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Sleep Divorce today on Dr Oz! With our friend Dr. Michael Breus

Last updated 5 years ago

            When most people think of married couples sleeping in separate bedrooms, they picture either a troubled relationship or one with Victorian-era ideas about the role of sex in a partnership.  However, it’s now estimated that 25% of American couples sleep apart.   In fact, many new homes are being designed with two master bedrooms.  But is this rising trend of solo slumber actually beneficial to those that try it?  Experts seem to be split.


Couples who choose to sleep separately have different reasons for doing so.  Some are on wildly different schedules and don’t want to disturb one another.  Others are trying to get away from a partner that snores or moves around too much during the night.   It’s also common among new parents whose sleep schedules are already in shambles. 


Proponents of separate bedrooms claim that it’s beneficial for both partners, because they deeper, more restorative sleep.  Some studies claim that sleeping alone allows for up to 50% less disrupted sleep.  Waking up more refreshed is just the beginning; good sleep also helps with weight loss, mental clarity, recovery from illness, and a litany of other benefits that are just now being understood.  Sleep experts also claim that when couples are well-rested, it improves their communication and overall satisfaction with each other. 


On the other hand, many sleep specialists believe sleeping apart is the wrong solution to sleep problems.  They recommend making sure your bedroom is a sleep-friendly zone, with a high quality mattress and appropriate temperature and lighting.  Just about everyone agrees making your bedroom an electronics-free zone without televisions or computers is a great step for a less disruptive nighttime.  It’s also suggested you work with your partner when possible to compromise on sleep habits – such as a lights out bedtime.   If these things aren’t working, the next step may be to contact a medical professional who specializes in sleep disorders.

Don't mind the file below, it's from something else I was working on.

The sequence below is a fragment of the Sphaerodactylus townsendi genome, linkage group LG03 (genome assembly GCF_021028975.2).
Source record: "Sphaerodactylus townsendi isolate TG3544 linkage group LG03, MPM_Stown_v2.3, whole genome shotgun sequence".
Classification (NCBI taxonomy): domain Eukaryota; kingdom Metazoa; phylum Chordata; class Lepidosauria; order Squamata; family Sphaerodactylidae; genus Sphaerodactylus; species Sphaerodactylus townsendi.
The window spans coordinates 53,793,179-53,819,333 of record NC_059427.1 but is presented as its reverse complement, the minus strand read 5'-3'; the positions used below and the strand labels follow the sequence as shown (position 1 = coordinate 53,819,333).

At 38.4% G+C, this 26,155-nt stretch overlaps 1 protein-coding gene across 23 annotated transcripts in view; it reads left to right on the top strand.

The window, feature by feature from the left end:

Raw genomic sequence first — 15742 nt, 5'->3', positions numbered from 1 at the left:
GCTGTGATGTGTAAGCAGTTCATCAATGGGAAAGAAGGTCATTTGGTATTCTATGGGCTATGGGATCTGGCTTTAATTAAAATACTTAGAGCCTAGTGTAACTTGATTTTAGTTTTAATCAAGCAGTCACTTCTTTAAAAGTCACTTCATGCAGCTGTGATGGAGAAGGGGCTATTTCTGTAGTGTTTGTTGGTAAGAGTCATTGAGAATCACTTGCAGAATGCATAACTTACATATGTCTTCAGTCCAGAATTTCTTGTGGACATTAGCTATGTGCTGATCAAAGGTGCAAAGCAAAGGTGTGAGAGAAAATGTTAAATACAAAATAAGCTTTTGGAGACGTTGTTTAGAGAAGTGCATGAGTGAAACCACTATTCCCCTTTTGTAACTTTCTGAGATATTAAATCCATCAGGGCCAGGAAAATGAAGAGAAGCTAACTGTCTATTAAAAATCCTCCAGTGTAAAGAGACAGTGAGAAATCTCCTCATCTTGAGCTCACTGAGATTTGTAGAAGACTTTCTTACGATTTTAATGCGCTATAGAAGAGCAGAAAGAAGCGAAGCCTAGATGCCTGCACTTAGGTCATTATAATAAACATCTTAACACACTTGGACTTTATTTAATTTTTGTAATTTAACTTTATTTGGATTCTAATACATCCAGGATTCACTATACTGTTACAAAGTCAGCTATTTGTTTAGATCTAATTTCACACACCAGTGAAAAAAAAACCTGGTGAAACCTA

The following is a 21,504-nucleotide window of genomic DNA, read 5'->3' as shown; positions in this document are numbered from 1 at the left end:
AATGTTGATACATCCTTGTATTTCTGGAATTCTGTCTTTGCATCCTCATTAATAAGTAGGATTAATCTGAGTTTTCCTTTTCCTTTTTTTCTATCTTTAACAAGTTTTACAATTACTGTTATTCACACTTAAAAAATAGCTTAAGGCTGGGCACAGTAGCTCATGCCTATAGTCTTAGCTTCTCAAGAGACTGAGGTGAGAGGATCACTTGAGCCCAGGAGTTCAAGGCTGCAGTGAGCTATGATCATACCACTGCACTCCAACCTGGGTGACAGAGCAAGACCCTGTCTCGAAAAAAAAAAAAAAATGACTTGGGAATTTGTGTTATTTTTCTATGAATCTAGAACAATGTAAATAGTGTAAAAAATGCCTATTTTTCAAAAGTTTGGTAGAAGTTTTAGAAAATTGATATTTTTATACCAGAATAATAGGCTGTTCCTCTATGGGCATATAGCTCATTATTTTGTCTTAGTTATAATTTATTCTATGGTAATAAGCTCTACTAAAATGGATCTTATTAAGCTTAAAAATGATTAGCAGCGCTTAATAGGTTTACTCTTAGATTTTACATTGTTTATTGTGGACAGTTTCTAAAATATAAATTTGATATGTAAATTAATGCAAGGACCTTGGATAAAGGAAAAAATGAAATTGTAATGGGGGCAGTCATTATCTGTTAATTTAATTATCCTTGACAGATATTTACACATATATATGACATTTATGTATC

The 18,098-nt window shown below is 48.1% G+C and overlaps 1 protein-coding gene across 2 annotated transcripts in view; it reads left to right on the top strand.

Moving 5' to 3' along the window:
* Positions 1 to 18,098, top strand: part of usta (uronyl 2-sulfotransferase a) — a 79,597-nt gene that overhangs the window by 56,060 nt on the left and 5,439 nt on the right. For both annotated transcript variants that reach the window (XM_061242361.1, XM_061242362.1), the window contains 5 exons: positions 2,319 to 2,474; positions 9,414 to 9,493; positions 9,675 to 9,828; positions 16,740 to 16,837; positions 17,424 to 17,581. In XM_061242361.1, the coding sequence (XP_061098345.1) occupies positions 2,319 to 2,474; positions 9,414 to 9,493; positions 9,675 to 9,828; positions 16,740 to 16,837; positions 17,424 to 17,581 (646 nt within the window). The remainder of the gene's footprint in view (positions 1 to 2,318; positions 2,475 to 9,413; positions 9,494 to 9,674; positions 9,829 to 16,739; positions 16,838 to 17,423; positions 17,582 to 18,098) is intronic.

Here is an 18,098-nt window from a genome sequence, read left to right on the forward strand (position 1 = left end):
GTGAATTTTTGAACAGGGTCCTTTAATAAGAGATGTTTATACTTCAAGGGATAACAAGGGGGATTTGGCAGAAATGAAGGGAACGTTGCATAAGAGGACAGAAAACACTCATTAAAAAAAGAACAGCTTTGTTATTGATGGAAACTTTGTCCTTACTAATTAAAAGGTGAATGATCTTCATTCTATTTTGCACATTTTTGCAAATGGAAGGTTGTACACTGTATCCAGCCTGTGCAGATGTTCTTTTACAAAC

There are several reasons couples might consider going through all the steps listed above instead of simply sleeping in separate rooms.   Most people reported feeling a better sense of togetherness when sleeping in the same bed.  Many people said they felt the few minutes before bedtime were some of the only, and therefore most precious, moments they got to spend with their partner.  Additionally, having a partner in close proximity leads to more sex and intimacy, which is vital to most people for a healthy relationship.  Finally, several cases were cited where one partner had a health crisis in the night, such as a stroke, heart attack or seizure, that was addressed much faster due to having their partner right next to them.


            While there is no one right answer for the best way for you and your partner to live your life and get the best night’s sleep possible, it seems fair to say that before you and your partner move into different bedrooms, you should assess other aspects of your sleep habits and hygiene that may be contributing to disruptive sleep.  

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